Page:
Sometimes, you can control the lucid dream. You may be able to change the people, environment, or storyline. This type of dream of control could potentially reduce nightmares and anxiety. Keep reading to learn more about lucid dreaming — what it is, when it occurs, and what you can do to experience it. Non-REM sleep includes three separate stages. During non-REM, your brain waves, heartbeat, and eye movements gradually slow down. In REM sleep , your brain is extremely active. Your heart rate and eye movements also increase. About 55 percent of people have experienced one or more lucid dreams in their lifetime.
Hypothesis and Theory ARTICLE
The first step for aspiring oneironauts is to let your mind know that your dreams do matter. So why bother with lucid dreaming? First and foremost, lucid dreaming is fun. Like, really fun. My first lucid dream occurred when I was a teenager. Suddenly, everything stopped and became more vivid. I can go anywhere! Soon I was in the clouds planning to see the world from the comfort of my bed. Your dreams can be a sanctum for personal reflection and deep meditation; a place to chat with your true self and mull over big decisions without the distractions of the waking world. Dreams can also be a place to practice real-life activities.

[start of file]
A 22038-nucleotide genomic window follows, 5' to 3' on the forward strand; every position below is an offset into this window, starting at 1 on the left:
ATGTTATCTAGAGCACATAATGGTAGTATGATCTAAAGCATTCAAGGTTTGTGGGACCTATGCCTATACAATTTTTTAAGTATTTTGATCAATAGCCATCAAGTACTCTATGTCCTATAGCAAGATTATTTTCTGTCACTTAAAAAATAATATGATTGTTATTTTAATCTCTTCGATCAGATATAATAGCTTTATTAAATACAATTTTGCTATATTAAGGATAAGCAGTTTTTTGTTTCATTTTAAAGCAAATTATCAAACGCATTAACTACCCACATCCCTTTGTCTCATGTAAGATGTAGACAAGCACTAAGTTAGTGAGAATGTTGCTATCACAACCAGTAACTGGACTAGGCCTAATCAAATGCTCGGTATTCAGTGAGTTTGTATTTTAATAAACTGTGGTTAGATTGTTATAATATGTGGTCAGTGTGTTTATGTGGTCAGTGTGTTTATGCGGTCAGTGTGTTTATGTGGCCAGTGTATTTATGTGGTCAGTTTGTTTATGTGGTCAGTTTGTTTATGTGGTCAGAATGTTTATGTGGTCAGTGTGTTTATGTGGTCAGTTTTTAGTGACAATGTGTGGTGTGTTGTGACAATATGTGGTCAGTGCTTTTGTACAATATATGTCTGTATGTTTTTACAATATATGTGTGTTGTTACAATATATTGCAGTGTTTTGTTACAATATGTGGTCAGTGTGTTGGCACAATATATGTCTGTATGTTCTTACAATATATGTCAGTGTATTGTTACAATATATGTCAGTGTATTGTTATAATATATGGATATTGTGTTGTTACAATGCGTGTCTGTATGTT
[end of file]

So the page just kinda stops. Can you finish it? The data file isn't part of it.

Have you ever started dreaming and suddenly realized that you were in a dream? Have you ever managed to gain control over your dream narrative? Movies such as Inception have popularized lucid dreaming. This movie features impressive dream artisans who are able to control the shape and content of their dreams, as well as the dreams of others. Such feats of dream manipulation may not seem possible to the same extent in our real lives, but they are not altogether absent. In fact, a number of people are able to experience something called lucid dreaming, and some of them are even able to control certain elements of their nightly dreams. Whether or not he is right is a matter for philosophers to debate, but the boundary between dreams and reality is something that lucid dreaming appears to explore. In this Spotlight, we look at what qualifies as lucid dreaming, whether these experiences can have any practical applications, and how a person might be able to become a lucid dreamer.
This typically happens during rapid eye movement REM sleep, the dream-stage of sleep. An estimated 55 percent of people have had one or more lucid dreams in their lifetime. Often, lucid dreaming also lets you control what happens in your dream. In the last 20 years, psychophysiologist Dr. Stephen LaBerge has become the pioneer of lucid dreaming research.